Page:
After back-to-back hearings on Capitol Hill and an ongoing White House PR blitz, U.S. President Barack Obama’s push for military intervention in Syria is gaining traction. On Wednesday, the Senate Committee on Foreign Relations passed a revised resolution authorizing a U.S. strike on Syria, taking a preliminary step towards intervention (you can read the full text of the resolution here). Final approval in both the House and Senate, and beyond that, a signature from the president, are still days or weeks away.
The draft passed by a divided vote of 10 to seven with one senator voting present (refraining from taking a side). The resolution placed limits on the proposed military action, limiting any operation to 60 days with the possibility of a one-time extension for a period of 30 days. The draft also explicitly banned the use of U.S. forces on the ground.
Next Up: A Senate Vote
The next step is for the full Senate to vote on the resolution sometime early next week. In order for Congress to to authorize the use of force in Syria, the House and Senate must pass a “joint resolution”: each chamber needs to pass resolutions with identical language that would then go to the president for his signature. If the chambers pass resolutions with different language, the documents need to be reconciled and voted on again before making their way to the president.
The Other Half of the Equation
On the other side of the Capitol the House is lagging behind the Senate. On Wednesday, the House Foreign Affairs Committee just wrapped up a hearing on Syria. Secretary of State John Kerry, Defense Secretary Chuck Hagel and Chairman of the Joint Chiefs of Staff General Martin Dempsey took questions from Committee members. This is the trio’s second multihour hearing in as many days. On Tuesday Kerry, Hagel and Dempsey sat before the Senate Committee on Foreign Relations.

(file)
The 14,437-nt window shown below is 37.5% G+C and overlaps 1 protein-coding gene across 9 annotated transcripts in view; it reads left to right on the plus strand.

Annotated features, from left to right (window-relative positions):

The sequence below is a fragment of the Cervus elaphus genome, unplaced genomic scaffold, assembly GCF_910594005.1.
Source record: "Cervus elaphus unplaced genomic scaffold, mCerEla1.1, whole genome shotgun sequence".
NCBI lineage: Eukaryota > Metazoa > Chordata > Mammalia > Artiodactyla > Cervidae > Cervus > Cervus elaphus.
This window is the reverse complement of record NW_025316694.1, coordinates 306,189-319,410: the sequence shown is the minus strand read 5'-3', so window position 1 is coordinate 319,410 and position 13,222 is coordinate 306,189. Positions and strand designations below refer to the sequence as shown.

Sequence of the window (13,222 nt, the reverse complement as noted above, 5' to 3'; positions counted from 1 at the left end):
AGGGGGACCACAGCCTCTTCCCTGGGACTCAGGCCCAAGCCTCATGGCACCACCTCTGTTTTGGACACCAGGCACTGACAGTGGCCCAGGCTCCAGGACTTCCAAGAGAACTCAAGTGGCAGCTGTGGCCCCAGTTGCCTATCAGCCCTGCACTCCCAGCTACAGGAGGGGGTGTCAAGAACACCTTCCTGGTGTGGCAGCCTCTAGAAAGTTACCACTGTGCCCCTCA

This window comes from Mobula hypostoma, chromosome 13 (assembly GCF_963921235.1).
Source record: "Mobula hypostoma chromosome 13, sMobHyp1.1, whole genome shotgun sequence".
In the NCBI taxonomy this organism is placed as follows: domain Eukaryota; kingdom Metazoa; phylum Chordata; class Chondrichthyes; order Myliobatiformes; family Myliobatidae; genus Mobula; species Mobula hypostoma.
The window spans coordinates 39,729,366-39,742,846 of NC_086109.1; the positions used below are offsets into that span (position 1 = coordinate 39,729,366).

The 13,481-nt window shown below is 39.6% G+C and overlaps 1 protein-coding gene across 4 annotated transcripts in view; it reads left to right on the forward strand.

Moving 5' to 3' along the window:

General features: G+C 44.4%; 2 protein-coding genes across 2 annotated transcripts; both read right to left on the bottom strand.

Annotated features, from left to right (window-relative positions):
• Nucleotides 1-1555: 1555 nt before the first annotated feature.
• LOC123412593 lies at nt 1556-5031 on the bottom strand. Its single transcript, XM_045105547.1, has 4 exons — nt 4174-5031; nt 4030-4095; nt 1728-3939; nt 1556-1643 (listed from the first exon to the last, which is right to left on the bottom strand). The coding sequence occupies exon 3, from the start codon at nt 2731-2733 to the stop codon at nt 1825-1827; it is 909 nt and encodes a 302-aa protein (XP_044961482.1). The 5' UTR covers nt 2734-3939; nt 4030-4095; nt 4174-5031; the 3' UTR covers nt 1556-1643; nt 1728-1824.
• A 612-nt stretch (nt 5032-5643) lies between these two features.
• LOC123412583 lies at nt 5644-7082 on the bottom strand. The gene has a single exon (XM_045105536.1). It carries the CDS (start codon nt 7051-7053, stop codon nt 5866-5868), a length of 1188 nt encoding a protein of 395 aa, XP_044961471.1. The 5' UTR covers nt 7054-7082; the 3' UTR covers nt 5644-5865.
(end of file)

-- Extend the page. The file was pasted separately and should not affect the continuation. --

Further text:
The back-and-forth between committees and full consideration in each chamber could drag on. Full Senate and House votes aren’t expected until next week, when Congress officially returns from summer recess.
Challenges Ahead in the House
Regardless of timing, the resolution is expected to have a more difficult time in the House than in the Senate. During Wednesday’s Syria hearing, Committee members appeared skeptical of the administration’s Intervention plan in Syria. Representative Ed Royce, the Committee chairman and a Republican from California, opened with a critical opening statement:
“There are concerns. The president promises a military operation in Syria of limited scope and duration. But the Assad regime would have a say in what happens next.” Royce continued: “What are the chances of escalation? Are different scenarios accounted for? If our credibility is on the line now, as is argued, what about if Assad retaliates? Americans are skeptical of getting near a conflict that, as one witness has noted, is fueled by ‘historic ethnic, religious and tribal issues’.”
Royce summed up his take on the Obama administration’s foreign policy: “For over two years, U.S. policy has been adrift.”
Politics Defy Predictions
The Obama administration says it is quite confident Congress will approve a Syria strike. But James Lindsay, a congressional expert with the Council on Foreign Relations, concedes: “It’s not outside the realm of possibility that this could not come to a vote.” Lindsay says if a majority begins to look uncertain, the Obama administration could ask the House not to vote on the resolution, to save itself the rejection.
“Or the president pulls the proverbial rabbit out of the hat,” Lindsay says, if the administration is somehow able to secure broad international backing for action against Syria. Lindsay suspects that in such a scenario, the Obama administration would abandon efforts to move a resolution through Congress.
With polls showing 59% of Americans saying they’re against a strike, and upcoming elections weighing on lawmakers, it’s yet unclear where U.S. politics will land its policy on a Syria strike.